Some time later, the Ft. Lowell District’s School Board discovered that there would be a $14,457.88 cash balance in the school account on July 1. So on June 30, the Ft. Lowell Board asked District 1 to allow the Ft. Lowell people to spend the balance. According to the Board minutes. "Motion was made to file the letter and notify the Board that it was too late to do anything about spending the budget balance."
One school building was owned by the Ft. Lowell District.
The history of Ft. Ltowell School dates back to 1883, when Lt. William H. Carter, quarter master at Ft. Lowell, made a requisition for a separate building to house a chapel and school. No immediate action was taken but in 1886 a library and school were located in a building on the Ft. Lowell grounds at Swan Road and Craycroft.
The need for a new school became acute, so in 1908, a building was constructed off the military grounds on East Fort Lowell Road. It was located adjacent to the old Fort Lowell Union Church, which was located at 5515 E. Ft. Lowell before it was closed. A Mr. Jordan is recorded as furnishing the land for the school and J. Knox Corbett paid for the building, being repaid in following years by rent, paid by the school board. Mrs. Hazel Putney taught the first classes in the school in 1908. Later, increased enrollment made it necessary to use the little church nearby as an annex.
A movement was started in the district for the construction of a new building and a dispute arose over the location. Some residents of the district wanted the new school situated on a site farther to the east in the area of the Pantano Wash. Others wanted it located in the south side of the district. The latter group won the dispute in a hotly-contested vote and 10 acres of land were purchased from Albert Steinfeld at 5151 E. Pima Avenue, where the present building now stands. Construction was completed in 1929.
At the time the school was annexed, it consisted of seven rooms. In 1950-51, four classrooms, a community room, nurse’s room and administrative facilities were added at a cost of $115,245.58. Eight more rooms were built with federal funds in 1 954 at a cost of $ 116,708. An old section of the school was torn down in 1956 and six classrooms were added by the A. C. LaRue Construction Co. at a cost of $113,900.
Another construction during the 1940-50 decade was the rebuilding of Drachman School which was 80 percent destroyed by fire on October 25, 1948. A burglar, lighting his way with kitchen matches, was responsible for the blaze. In order to pay for reconstruction, the Board was forced to obtain permission from the Pima County Board of Supervisors to exceed the budget. On March 12, 1949, the M. M. Sundt Construction Co. submitted the low bid of $200,053. The reconstruction was finished in 1950.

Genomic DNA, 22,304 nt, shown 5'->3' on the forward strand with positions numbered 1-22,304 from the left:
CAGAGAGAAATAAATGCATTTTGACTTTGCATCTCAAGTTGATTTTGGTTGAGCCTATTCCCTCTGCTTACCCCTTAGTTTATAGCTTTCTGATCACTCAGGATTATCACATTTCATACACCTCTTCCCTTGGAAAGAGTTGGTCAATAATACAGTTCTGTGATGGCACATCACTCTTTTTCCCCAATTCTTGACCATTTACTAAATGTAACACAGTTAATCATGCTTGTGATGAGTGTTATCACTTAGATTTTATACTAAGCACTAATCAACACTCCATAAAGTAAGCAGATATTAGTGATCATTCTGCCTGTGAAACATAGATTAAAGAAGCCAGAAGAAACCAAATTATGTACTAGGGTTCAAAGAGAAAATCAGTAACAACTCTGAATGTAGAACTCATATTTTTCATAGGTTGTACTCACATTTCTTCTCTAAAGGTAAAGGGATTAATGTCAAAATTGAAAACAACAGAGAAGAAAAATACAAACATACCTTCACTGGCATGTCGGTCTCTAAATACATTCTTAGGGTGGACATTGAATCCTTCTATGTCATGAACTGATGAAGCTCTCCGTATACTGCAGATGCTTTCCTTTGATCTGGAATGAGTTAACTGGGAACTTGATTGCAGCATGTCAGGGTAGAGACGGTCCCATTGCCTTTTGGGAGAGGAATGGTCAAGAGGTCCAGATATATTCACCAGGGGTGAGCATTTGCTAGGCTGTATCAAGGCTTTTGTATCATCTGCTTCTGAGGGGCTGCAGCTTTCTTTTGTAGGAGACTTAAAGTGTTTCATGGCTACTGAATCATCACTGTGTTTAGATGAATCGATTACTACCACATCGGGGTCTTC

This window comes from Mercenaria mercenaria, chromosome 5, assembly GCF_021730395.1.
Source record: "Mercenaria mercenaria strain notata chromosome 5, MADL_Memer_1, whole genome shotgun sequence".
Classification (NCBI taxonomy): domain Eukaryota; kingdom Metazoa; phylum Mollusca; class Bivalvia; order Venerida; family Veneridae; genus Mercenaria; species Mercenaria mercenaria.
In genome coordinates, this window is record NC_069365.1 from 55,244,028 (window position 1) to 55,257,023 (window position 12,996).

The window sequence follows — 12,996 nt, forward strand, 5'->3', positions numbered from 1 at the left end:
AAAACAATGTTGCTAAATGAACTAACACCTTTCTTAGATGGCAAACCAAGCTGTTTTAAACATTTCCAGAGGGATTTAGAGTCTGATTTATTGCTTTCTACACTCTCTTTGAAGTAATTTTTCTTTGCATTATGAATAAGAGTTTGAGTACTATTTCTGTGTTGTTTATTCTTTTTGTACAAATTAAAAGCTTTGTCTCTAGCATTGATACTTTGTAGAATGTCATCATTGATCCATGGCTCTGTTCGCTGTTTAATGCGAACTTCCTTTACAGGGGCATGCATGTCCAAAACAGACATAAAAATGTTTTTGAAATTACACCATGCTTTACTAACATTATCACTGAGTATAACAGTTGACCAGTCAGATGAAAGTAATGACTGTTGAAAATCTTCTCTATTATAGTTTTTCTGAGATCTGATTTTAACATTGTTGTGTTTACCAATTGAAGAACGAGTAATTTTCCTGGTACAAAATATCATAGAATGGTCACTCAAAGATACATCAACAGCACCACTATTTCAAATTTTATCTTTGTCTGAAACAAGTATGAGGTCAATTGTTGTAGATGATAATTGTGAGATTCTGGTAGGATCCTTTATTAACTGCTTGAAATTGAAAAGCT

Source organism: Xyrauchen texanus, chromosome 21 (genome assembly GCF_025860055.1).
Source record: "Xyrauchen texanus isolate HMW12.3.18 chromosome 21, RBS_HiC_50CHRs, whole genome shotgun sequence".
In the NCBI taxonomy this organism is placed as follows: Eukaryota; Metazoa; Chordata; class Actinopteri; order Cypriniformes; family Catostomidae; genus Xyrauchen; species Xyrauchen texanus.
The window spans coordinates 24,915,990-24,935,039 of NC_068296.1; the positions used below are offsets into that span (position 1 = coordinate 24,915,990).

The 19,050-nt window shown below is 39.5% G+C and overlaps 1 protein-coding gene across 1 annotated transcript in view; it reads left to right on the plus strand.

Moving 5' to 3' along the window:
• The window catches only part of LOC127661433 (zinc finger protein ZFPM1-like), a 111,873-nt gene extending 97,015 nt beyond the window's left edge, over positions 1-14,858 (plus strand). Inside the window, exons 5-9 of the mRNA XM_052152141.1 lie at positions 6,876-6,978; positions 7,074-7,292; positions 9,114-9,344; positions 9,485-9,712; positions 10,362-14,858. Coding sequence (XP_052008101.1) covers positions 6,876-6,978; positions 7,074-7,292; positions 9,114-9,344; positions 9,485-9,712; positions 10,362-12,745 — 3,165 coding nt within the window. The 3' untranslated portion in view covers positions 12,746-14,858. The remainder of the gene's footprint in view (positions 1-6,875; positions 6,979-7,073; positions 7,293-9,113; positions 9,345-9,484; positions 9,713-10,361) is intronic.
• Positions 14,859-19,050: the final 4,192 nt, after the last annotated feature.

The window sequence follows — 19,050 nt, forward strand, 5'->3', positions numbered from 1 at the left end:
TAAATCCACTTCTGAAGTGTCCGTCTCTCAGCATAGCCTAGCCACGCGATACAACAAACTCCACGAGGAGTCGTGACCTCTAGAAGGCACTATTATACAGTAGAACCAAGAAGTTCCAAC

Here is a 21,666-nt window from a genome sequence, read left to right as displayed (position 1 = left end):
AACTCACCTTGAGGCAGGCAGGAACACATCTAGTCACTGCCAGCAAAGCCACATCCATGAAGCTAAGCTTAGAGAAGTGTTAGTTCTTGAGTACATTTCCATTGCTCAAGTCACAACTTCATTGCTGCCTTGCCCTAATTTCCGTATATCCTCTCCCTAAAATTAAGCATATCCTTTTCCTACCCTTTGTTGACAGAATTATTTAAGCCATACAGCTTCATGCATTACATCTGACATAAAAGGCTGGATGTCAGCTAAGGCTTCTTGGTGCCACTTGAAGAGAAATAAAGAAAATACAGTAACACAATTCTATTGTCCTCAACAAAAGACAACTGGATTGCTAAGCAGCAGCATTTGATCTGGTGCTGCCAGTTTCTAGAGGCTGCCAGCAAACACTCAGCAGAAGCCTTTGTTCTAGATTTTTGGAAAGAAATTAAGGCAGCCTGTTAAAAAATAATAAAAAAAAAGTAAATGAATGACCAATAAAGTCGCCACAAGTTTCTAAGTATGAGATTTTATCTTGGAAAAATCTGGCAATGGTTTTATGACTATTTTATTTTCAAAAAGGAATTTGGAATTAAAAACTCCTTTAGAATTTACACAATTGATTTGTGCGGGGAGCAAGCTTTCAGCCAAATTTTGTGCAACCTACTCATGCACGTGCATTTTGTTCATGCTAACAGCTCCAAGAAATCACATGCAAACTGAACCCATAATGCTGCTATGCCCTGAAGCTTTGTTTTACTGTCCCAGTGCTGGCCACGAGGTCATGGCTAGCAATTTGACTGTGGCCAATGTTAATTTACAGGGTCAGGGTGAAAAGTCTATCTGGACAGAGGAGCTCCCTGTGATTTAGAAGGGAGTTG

Also started in 1949, was the building of Peter E. Howell School, at 417 N. Irving. It was completed in 1950 by the H. L. McCoy Construction Co. on a bid submitted April 4, 1949, at $317,720. Achitect was Emerson C. Scholer.
Originally, Howell School was built with 22 classrooms, a community room, administrative offices and a nurse’s room. It was the first air conditioned (evaporative coolers) school to be built in School District 1. One portable classroom was placed at the school in 1963.
During the first semester of its existence, Howell School was called "Longfellow" after Longfellow Avenue in the area. On September 20, 1950, it was renamed and rededicated as the Peter Howell School in honor of Peter E Howell, School Board member for 14 years and pioneer Tucsonian.
Howell was born in Ontario, Canada, April 24, 1874. He came to Tucson in 1900 and his first business venture was the operation of the "Modern Barber Shop," which became a local landmark and gathering spot for Tucson personages of the period.
He served as Pima County Recorder under the Territorial government and was the first County Recorder after Arizona became a state. He was married and had two children, a son and daughter.
Howell took a leading part in numerous activities to help Tucson youth, such as the "Big Brother" programs and the sponsoring of scholarships through such organizations as the Masons and Elks. He died January 17, 1952. Principal at Howell is Leslie H. McQuary.